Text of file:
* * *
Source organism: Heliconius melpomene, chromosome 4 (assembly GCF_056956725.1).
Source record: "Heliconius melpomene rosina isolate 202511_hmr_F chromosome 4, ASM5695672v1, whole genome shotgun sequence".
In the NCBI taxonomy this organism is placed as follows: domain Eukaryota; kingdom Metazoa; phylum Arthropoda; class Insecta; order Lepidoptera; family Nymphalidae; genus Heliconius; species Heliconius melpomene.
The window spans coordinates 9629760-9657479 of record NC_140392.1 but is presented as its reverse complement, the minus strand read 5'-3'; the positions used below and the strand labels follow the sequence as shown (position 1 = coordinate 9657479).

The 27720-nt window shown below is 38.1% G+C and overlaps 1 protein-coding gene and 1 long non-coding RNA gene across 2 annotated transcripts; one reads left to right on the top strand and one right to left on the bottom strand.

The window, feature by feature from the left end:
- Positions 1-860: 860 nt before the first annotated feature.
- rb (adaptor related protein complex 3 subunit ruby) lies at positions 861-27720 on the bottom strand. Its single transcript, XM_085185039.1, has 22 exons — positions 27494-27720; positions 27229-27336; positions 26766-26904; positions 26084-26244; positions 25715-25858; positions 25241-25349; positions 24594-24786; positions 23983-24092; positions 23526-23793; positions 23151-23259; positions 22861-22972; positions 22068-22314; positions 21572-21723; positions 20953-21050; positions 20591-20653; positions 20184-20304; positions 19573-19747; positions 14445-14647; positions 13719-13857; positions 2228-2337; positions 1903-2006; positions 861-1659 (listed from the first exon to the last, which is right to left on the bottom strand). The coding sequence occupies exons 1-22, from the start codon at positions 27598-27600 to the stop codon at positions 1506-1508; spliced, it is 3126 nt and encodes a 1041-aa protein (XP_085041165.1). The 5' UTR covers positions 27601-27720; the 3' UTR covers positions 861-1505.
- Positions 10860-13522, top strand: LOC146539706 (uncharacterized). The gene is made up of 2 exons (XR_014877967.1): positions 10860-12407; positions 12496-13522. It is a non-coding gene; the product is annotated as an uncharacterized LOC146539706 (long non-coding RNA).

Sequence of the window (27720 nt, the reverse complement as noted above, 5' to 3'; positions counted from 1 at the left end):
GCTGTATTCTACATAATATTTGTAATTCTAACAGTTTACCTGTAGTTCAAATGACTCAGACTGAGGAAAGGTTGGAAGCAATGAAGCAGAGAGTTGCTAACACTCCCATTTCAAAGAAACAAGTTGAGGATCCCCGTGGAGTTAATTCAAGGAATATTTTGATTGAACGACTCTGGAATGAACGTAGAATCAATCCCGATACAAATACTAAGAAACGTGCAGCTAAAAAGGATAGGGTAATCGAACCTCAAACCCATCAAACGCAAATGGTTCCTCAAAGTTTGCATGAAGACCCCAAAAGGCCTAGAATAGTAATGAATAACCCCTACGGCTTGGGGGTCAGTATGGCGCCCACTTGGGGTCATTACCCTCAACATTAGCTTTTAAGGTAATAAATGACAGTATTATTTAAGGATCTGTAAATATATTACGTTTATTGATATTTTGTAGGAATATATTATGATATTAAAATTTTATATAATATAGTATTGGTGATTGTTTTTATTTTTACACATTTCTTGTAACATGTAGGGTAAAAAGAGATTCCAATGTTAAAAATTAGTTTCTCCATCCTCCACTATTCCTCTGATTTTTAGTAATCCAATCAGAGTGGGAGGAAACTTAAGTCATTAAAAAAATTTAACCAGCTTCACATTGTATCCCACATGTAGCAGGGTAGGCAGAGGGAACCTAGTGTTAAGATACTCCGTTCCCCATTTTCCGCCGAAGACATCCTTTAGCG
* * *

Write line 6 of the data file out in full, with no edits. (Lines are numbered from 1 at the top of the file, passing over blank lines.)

The window, feature by feature from the left end: